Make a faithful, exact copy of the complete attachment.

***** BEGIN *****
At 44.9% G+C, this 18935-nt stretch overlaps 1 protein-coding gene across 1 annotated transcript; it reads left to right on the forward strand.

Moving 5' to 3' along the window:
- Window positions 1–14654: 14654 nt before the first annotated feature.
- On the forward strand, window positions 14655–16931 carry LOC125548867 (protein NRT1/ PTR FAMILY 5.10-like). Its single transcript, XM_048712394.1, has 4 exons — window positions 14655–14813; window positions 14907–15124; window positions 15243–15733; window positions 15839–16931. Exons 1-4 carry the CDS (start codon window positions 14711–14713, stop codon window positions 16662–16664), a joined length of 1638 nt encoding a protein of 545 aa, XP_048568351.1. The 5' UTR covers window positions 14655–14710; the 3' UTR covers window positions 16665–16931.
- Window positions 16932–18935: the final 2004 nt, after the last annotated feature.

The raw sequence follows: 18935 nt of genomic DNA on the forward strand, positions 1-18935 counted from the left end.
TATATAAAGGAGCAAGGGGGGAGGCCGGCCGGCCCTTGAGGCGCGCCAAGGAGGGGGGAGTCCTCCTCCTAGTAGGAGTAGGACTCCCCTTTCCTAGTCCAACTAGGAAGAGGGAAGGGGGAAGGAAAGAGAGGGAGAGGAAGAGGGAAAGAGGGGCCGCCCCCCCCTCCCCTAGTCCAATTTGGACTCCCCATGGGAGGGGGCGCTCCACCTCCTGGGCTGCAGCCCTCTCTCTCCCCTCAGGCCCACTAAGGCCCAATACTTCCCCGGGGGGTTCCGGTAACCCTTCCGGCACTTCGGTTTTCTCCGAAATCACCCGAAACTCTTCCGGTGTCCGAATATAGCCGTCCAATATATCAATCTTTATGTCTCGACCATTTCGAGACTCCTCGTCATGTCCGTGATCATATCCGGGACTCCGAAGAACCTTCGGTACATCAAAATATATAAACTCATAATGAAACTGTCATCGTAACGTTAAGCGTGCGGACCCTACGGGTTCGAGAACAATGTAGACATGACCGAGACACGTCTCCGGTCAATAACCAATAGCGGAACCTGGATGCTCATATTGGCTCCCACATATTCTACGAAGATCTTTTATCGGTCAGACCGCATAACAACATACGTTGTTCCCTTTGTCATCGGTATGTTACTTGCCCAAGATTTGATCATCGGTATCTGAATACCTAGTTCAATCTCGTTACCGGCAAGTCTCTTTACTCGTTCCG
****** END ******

At 44.9% G+C, this 18935-nt stretch overlaps 1 protein-coding gene across 1 annotated transcript; it reads left to right on the forward strand.

Moving 5' to 3' along the window:
- Window positions 1–14654: 14654 nt before the first annotated feature.
- On the forward strand, window positions 14655–16931 carry LOC125548867 (protein NRT1/ PTR FAMILY 5.10-like). Its single transcript, XM_048712394.1, has 4 exons — window positions 14655–14813; window positions 14907–15124; window positions 15243–15733; window positions 15839–16931. Exons 1-4 carry the CDS (start codon window positions 14711–14713, stop codon window positions 16662–16664), a joined length of 1638 nt encoding a protein of 545 aa, XP_048568351.1. The 5' UTR covers window positions 14655–14710; the 3' UTR covers window positions 16665–16931.
- Window positions 16932–18935: the final 2004 nt, after the last annotated feature.

The raw sequence follows: 18935 nt of genomic DNA on the forward strand, positions 1-18935 counted from the left end.
TATATAAAGGAGCAAGGGGGGAGGCCGGCCGGCCCTTGAGGCGCGCCAAGGAGGGGGGAGTCCTCCTCCTAGTAGGAGTAGGACTCCCCTTTCCTAGTCCAACTAGGAAGAGGGAAGGGGGAAGGAAAGAGAGGGAGAGGAAGAGGGAAAGAGGGGCCGCCCCCCCCTCCCCTAGTCCAATTTGGACTCCCCATGGGAGGGGGCGCTCCACCTCCTGGGCTGCAGCCCTCTCTCTCCCCTCAGGCCCACTAAGGCCCAATACTTCCCCGGGGGGTTCCGGTAACCCTTCCGGCACTTCGGTTTTCTCCGAAATCACCCGAAACTCTTCCGGTGTCCGAATATAGCCGTCCAATATATCAATCTTTATGTCTCGACCATTTCGAGACTCCTCGTCATGTCCGTGATCATATCCGGGACTCCGAAGAACCTTCGGTACATCAAAATATATAAACTCATAATGAAACTGTCATCGTAACGTTAAGCGTGCGGACCCTACGGGTTCGAGAACAATGTAGACATGACCGAGACACGTCTCCGGTCAATAACCAATAGCGGAACCTGGATGCTCATATTGGCTCCCACATATTCTACGAAGATCTTTTATCGGTCAGACCGCATAACAACATACGTTGTTCCCTTTGTCATCGGTATGTTACTTGCCCAAGATTTGATCATCGGTATCTGAATACCTAGTTCAATCTCGTTACCGGCAAGTCTCTTTACTCGTTCCG